Fianna Fail leader Micheal Martin has described the number of coronavirus clusters in meat processing plants as “gravely serious”.
The latest figures from the National Public Health Emergency Team (NPHET) show there have been 10 outbreaks of Covid-19 in meat processing plants, with 566 staff infected.
Speaking in the Dail on Thursday, Mr Martin said: “The situation with meat plants is gravely serious and it is not obvious that these clusters are being dealt with comprehensively.
More needs to be done on this issue. Health authorities need to visit factory floors to see the realityMicheal Martin, Fianna Fail
“Without calling for the shutting down of the sector, it seems very surprising that the blanket testing of a facility is followed by no interruption of work until the results are returned.”
He said the plants should be closed temporarily so proper cleaning could take place.
“Would it not be reasonable to halt production for a deep clean and putting in place of new control measures while waiting for the results? Simply sending workers back to work and, indeed, not testing their families does not make sense,” he added.
“More needs to be done on this issue. Health authorities need to visit factory floors to see the reality.”
It appears that the Health and Safety Authority and the Government has been asleep at the wheel, carrying out no inspections at the time when we need strict enforcementPaul Murphy, Rise TD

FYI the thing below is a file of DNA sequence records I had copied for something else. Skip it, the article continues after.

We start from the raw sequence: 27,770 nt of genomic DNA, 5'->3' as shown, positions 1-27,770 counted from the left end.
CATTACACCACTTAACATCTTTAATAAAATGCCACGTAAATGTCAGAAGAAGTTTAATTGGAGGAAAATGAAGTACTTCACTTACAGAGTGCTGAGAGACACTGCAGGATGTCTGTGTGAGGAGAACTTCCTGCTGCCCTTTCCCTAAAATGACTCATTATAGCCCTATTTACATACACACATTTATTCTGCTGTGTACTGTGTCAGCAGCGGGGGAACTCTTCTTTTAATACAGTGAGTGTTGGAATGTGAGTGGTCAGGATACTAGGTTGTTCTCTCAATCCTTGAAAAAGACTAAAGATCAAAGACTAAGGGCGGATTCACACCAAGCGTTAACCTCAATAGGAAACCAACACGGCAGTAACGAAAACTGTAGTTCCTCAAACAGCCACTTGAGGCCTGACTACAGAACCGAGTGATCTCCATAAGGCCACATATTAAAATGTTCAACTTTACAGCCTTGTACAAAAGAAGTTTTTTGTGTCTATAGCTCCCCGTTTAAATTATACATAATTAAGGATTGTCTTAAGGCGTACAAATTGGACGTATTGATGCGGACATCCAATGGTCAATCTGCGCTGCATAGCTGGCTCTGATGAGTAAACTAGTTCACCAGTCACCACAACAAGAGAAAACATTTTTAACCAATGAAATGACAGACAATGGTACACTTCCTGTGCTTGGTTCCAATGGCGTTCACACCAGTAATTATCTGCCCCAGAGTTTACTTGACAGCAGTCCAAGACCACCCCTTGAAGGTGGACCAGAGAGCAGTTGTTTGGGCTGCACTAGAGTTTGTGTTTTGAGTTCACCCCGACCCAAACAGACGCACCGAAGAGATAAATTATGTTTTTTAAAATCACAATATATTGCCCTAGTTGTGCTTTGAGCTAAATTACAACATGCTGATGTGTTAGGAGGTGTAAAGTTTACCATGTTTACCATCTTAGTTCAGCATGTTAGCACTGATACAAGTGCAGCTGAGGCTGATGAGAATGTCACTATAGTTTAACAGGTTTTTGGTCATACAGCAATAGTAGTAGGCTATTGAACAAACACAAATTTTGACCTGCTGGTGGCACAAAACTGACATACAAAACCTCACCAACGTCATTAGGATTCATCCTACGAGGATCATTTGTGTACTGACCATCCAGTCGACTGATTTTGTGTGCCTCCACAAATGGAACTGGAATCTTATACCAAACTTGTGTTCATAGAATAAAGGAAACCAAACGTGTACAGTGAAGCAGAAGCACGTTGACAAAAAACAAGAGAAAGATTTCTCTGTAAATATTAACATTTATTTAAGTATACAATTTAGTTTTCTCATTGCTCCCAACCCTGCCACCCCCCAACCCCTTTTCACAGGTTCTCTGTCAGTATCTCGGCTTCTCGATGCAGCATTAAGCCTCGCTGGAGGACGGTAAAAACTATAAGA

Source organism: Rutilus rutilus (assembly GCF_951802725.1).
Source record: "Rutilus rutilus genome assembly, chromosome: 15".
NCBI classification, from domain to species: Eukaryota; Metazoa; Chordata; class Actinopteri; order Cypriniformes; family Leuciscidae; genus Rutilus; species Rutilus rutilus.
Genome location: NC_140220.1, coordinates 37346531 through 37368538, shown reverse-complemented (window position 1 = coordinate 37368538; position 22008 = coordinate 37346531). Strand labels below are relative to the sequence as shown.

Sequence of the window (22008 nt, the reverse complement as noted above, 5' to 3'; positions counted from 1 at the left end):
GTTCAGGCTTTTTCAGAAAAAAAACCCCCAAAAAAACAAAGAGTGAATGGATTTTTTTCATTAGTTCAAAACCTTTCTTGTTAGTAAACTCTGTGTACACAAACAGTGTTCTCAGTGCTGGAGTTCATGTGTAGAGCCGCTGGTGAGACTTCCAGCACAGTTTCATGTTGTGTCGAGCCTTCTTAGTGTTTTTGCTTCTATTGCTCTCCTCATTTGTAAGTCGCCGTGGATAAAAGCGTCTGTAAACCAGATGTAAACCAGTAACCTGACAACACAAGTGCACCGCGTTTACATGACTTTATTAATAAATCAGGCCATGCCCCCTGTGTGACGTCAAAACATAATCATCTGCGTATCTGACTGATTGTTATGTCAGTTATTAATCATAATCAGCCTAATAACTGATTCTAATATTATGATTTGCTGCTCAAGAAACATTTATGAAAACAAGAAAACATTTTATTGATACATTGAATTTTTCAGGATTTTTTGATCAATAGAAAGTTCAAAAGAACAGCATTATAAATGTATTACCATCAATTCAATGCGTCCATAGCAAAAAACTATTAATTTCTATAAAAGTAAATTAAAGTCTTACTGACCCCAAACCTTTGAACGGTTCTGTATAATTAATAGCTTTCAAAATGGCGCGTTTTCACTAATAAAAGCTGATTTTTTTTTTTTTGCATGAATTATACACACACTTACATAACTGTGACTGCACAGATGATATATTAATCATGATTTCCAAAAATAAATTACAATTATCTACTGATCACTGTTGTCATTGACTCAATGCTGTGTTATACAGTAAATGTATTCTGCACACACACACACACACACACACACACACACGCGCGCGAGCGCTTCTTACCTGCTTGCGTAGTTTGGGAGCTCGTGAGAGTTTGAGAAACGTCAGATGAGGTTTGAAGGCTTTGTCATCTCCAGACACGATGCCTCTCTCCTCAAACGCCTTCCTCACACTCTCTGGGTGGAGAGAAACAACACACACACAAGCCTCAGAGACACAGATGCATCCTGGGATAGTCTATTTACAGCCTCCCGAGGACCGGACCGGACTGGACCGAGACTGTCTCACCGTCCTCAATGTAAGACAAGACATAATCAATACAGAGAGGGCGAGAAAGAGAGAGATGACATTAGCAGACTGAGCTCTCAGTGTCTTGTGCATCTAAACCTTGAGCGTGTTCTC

Rise TD Paul Murphy told the Dail he had received official confirmation that 200 complaints had been made about workplace breaches of Covid-19 guidelines.
He said the workplaces included meat plants and that so far no inspections had been carried out by the Health and Safety Authority (HSA).
“That’s 200 groups of workers potentially working in unsafe conditions, 200 appeals to the HSA falling on deaf ears,” he said.
“It appears that the HSA and the Government has been asleep at the wheel, carrying out no inspections at the time when we need strict enforcement.”
Mr Murphy called on Taoiseach Leo Varadkar to ensure that such workplaces faced sanctions and that inspections would be carried out.
Mr Varadkar said: “I will make enquiries with the HSA before making any judgment. I’d like to hear their side of the story and find out what their position is. Under the health and safety act, employers in breach of the act can be prosecuted and fined if it is appropriate to do so.”